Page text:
Polymer glasses are non-equilibrium materials with complex mechanical behaviour. Although significant advances have been achieved in modelling deformation, yield and fracture of polymer glasses at the macroscopic level , connecting these properties to the chemical constitution and to the formation and processing history of a glass is still a challenge. This is because of the extremely broad spectra of characteristic times that govern molecular motion in the glassy state. Conventional atomistic simulation techniques, such as molecular dynamics (MD), employ an integration time step of approximately 10-15 s to track fast vibrational motions and thus can only address time scales up to 100 ns and length scales up to 10 nm with currently available computational means. As a consequence, they face two very serious challenges: (a) It is impossible to obtain a computer glass with a formation history that is both well-defined and realistic: MD vitrification experiments necessarily impose cooling rates of at least 108 K s-1, nine orders of magnitude higher than the rates of typical laboratory experiments. (b) Even if one is able to form molecular configurations that are truly representative of a real glass, an MD deformation experiment has to be performed at a strain rate of at least 106 s-1, which is much higher than those encountered in most applications.
In this work we discuss a strategy for addressing challenge (b) described above leading to a better understanding of yield and strain softening phenomena, as well as physical ageing. It is based on the idea that the local configuration of a glass is trapped in the vicinity of a local minimum of the energy, undergoing infrequent transitions to neighbouring minima across free energy barriers that may vary widely in height. This “energy landscape” picture focusses on the determination of representative energy minima and of the transition paths leading from those to neighbouring minima in the multidimensional configuration space of the glass. Thermodynamic properties and elastic constants in the individual energy minima are estimated by invoking a quasiharmonic approximation for the energy, and the corresponding properties of the glass are obtained through arithmetic (“quenched”) averaging over all minima. The rate constants for transitions from a minimum to neighbouring minima are estimated using the principles of multidimensional transition-state theory and the temporal evolution of the system, in the presence or absence of external stress, is tracked by Kinetic Monte Carlo (KMC) simulation as a succession of transitions between the minima. Such “quasi-dynamics” simulations can deal with arbitrarily slow transition rates and thus overcome the long-time problems of “brute-force” MD. The steps used in our approach could be described as follows:We focus on a small region of a polymer glass containing a few hundreds of atoms. We envision that the configuration of this region fluctuates in the vicinity of a local minimum of the potential energy, or “inherent structure” . Transitions between minima are largely inhibited by the presence of energy barriers that are high relative to kBT. Configuration space is thus partitioned into “basins of attraction”. The measured volumetric properties and elastic constants of the glass are shaped by the restricted probability distributions of configurations within individual basins. Physical ageing brings about a gradual redistribution among the basins through infrequent transitions across the energy barriers, and therefore a gradual change in the properties of the glass.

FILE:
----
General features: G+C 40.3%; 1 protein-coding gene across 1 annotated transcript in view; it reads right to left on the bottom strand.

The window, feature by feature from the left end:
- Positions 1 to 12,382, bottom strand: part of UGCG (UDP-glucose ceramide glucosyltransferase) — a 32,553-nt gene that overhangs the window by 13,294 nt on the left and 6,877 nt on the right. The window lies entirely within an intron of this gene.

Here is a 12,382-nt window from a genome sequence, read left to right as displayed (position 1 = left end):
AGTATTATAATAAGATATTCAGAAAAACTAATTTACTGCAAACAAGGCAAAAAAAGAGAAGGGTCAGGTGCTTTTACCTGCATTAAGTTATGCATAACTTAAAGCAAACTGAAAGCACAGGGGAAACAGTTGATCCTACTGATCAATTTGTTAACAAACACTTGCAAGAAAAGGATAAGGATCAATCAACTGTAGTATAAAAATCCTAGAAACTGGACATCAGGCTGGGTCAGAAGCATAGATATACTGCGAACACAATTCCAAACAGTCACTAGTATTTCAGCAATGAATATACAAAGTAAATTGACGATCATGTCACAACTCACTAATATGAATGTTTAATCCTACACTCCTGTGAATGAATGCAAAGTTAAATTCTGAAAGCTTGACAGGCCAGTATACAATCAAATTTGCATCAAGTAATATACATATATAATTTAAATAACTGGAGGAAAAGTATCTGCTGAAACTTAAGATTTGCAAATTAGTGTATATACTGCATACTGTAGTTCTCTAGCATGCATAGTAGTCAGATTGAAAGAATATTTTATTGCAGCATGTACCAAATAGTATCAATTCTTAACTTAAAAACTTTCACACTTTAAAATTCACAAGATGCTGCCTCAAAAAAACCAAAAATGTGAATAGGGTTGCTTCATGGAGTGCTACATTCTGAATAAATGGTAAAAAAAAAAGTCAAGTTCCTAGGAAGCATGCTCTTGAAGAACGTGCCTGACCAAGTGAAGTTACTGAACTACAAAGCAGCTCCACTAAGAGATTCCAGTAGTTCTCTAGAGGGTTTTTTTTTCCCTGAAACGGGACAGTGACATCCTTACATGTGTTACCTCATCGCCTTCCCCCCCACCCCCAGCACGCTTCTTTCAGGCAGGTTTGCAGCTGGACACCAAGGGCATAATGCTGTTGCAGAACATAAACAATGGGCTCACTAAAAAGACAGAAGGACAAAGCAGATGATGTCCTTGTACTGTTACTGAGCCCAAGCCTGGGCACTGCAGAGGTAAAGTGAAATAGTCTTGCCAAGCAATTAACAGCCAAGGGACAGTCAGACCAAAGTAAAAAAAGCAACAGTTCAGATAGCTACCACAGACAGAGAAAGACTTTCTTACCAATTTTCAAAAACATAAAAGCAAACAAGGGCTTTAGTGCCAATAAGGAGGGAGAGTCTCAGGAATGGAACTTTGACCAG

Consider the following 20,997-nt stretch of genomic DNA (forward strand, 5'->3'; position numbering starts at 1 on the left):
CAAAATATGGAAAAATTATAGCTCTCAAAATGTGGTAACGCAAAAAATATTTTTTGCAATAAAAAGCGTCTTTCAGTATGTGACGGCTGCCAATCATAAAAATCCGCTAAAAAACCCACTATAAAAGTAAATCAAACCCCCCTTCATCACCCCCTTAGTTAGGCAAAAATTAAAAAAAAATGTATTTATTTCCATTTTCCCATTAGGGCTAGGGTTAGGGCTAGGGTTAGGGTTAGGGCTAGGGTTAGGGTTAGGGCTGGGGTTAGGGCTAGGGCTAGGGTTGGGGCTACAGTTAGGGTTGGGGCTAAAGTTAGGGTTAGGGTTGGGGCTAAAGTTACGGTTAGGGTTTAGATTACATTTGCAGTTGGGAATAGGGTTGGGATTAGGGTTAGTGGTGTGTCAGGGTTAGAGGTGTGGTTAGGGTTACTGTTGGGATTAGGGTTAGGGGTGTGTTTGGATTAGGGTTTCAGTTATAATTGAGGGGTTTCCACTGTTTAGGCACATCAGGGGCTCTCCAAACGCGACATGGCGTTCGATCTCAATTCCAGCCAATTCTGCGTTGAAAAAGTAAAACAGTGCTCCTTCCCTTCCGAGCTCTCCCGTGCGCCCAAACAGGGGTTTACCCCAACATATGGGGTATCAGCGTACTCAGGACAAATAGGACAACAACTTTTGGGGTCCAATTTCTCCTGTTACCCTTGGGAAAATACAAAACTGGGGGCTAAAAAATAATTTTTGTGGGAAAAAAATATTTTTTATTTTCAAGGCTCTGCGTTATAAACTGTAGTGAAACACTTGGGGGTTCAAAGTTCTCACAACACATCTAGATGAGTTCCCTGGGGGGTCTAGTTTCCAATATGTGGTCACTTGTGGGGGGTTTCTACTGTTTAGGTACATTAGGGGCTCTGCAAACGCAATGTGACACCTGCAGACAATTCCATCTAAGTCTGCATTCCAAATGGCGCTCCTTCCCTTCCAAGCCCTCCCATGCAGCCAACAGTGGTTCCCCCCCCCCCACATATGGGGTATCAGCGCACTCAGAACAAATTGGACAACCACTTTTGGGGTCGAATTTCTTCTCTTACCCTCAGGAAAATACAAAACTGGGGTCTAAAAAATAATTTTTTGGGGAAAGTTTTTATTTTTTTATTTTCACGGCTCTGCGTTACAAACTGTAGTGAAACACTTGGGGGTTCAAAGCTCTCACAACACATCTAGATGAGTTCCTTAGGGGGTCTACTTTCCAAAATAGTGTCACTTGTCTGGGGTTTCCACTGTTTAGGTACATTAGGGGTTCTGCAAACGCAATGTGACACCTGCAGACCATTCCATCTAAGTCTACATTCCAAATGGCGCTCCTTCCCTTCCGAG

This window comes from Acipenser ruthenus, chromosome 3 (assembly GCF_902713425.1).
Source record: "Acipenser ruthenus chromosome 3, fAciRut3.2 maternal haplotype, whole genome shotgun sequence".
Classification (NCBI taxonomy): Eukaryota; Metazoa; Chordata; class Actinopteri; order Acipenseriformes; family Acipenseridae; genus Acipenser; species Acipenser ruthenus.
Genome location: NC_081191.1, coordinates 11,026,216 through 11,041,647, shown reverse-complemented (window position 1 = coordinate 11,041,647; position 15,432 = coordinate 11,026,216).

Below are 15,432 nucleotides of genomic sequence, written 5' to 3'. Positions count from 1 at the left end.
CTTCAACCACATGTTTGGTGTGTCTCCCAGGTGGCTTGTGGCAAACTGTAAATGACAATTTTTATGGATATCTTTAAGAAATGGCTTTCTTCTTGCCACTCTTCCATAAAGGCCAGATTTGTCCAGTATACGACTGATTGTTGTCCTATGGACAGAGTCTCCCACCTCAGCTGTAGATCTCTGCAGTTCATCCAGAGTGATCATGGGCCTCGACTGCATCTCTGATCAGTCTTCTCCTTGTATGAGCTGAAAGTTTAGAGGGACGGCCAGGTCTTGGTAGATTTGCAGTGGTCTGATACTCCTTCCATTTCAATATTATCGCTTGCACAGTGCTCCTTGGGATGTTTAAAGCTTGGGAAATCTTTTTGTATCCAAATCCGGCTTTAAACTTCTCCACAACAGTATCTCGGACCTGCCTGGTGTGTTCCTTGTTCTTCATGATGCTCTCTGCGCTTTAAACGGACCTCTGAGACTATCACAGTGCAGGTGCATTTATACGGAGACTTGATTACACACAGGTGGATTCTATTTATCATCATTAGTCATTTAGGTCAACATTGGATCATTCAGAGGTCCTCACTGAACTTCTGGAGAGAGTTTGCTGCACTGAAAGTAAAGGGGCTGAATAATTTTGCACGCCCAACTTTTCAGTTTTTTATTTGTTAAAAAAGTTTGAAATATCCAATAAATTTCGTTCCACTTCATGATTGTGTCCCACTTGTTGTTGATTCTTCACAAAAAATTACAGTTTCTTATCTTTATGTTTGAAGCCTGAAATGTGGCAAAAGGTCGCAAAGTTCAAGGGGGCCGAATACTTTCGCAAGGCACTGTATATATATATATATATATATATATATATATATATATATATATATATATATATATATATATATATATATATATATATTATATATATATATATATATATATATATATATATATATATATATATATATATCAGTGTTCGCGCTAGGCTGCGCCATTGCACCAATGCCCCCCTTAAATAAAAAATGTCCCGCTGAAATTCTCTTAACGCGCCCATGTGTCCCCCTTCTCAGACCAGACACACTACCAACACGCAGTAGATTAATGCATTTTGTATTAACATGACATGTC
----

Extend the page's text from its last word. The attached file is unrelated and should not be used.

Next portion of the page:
We invoke a quasi-harmonic approximation (QHA) by assuming that the potential energy of a glassy region of given spatial extent, while it fluctuates in the vicinity of its inherent structure, is well approximated by a Taylor expansion to second order around the inherent structure. At given stress, the glassy region will adopt that strainwhich minimizes G.
For the simulation of time-dependent plastic deformation and physical ageing phenomena, it is essential to determine all relevant transition pathways out of a given minimum. We begin by finding as many as possible saddle points around the minimum in the multidimensional configuration space of the polymer using the “dimer method” of Henkelman and Jónsson , which does not require second derivatives. In this procedure it is essential to recognize already visited minima on the basis of their energy and configuration. For each transition path between energy minima A and B, the rate constant is estimated according to transition-state theory, computed via the QHA as described above. Tracking the temporal evolution of the system thus reduces to a KMC simulation of a sequence of elementary transitions between basins, their rate constants being computed “on the fly”.
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